I want to be an employee not a temp. I want to help on movie sets and craft all of my Christmas presents for my friends and remember to take the dog for her walk everyday. I want to lose weight and I want to sleep in and I want to write like my life depends on it. I want to have kids.

But you can only pick two of these things (maybe three) and I'm taking the bits of me that are falling to pieces and sowing them in fields far and wide to see what grows. I'm working on my job like my sanity depends on it (because I think it does) and that leaves a tiny sliver of space, a crack, an opening for my words and my thoughts and my voice to thrive.

I'm writing.

Step Three: Indulge Him

This sort of seems counter-intuitive, but to get your husband to do what you want, let him do what he wants.
I think I get the most flack for this part of my relationship with Mr. E, but it's what works for us and might work for you, too! There are a lot of things about my husband that I don't quite understand (football. leveling up characters in Mass Effect 3. his affinity for drying knives) but I roll with it all because it's important to him. I'm sure I have plenty of quirks that he scratches his head at (fabric types. which pan is best for stir-fry. why he can't use my Wii remote).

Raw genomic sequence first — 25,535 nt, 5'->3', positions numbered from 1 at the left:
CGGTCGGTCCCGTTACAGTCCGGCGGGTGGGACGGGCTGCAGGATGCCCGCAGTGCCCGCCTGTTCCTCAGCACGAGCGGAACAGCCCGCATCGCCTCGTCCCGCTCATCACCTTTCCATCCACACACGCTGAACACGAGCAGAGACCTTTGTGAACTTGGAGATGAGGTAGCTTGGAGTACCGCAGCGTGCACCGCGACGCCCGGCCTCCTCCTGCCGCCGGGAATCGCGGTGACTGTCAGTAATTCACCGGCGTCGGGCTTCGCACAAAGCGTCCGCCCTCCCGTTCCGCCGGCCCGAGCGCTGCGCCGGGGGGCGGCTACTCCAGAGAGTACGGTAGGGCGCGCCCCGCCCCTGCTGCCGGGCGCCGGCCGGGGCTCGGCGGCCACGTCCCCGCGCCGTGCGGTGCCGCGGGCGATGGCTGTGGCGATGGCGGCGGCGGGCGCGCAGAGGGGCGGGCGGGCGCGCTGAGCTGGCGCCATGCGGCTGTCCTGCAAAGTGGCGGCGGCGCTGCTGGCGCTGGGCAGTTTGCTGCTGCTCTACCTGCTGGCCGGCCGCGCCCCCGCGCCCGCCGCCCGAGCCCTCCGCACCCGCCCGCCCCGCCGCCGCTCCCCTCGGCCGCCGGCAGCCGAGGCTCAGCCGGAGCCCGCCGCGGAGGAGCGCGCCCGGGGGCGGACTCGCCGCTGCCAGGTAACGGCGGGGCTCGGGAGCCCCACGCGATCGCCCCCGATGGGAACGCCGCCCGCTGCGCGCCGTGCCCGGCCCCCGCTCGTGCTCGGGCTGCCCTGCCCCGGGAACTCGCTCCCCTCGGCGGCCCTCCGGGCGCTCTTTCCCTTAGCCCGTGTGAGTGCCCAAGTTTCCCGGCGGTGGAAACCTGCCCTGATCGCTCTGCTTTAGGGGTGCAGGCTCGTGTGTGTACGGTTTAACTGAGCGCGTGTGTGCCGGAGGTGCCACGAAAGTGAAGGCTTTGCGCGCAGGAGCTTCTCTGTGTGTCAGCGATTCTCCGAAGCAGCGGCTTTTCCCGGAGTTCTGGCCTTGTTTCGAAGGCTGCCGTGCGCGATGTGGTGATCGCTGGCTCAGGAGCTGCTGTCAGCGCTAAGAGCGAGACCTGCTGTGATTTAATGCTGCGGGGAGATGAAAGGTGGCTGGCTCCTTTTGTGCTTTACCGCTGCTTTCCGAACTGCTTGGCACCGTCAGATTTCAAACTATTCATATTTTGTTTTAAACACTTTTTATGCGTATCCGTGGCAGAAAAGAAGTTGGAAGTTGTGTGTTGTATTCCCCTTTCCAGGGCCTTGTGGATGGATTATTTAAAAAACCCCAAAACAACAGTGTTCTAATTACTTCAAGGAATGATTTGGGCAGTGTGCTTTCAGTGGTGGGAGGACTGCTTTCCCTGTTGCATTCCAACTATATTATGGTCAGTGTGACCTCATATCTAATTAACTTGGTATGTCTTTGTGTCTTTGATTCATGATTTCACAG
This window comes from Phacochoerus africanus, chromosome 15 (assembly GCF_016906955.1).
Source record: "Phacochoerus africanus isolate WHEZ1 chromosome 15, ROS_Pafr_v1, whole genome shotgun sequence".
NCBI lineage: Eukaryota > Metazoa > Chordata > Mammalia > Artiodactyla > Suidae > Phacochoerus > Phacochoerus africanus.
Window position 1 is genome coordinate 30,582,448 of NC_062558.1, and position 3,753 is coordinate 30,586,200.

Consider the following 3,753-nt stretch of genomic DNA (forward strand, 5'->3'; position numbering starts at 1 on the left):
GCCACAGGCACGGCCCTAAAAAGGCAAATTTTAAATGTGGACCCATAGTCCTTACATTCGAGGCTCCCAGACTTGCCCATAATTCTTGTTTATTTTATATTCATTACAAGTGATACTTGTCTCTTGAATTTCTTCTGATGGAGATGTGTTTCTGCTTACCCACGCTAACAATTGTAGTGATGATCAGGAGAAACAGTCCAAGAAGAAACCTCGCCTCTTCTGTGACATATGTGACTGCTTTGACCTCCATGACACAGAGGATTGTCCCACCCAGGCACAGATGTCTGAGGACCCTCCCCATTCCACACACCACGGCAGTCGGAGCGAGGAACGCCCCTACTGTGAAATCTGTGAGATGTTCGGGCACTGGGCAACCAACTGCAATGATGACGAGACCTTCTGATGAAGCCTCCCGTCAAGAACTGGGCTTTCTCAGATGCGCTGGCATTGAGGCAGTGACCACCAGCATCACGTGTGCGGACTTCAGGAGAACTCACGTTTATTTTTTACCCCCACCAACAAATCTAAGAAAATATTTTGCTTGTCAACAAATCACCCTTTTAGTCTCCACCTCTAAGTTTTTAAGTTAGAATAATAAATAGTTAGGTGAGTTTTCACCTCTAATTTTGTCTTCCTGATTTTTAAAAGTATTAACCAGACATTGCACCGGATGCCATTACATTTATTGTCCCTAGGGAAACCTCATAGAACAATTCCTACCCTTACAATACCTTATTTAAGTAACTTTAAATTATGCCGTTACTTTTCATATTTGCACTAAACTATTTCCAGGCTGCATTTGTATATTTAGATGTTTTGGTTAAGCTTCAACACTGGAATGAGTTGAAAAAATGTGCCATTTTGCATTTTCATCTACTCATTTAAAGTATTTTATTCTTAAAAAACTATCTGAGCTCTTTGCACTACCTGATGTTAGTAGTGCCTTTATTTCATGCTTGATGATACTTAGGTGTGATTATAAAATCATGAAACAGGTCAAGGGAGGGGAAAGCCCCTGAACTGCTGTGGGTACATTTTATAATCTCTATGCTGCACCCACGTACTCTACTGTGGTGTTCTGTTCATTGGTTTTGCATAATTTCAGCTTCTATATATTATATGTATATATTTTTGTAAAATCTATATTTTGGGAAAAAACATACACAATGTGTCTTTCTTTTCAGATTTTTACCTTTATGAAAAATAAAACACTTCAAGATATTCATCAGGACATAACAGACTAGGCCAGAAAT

The trick is that by including him in the conversation and validating his interests as just as important as my own, he's much more approachable about other subjects because he knows that his opinion is valued. 
Interpretation is important. I'm not "allowing" or "letting" my husband do anything. That implies a level of control and pants-wearing that we don't subscribe to. 
We strive to keep our lives as balanced as possible: there are things we do together but there are also things we like to do alone- even if we're in the same room as each other. There are plenty of projects or activities we would rather do as a couple, like watching a show together, or running errands, but just as often we are content to sit in the same room while he plays a game online with his brother and I sew.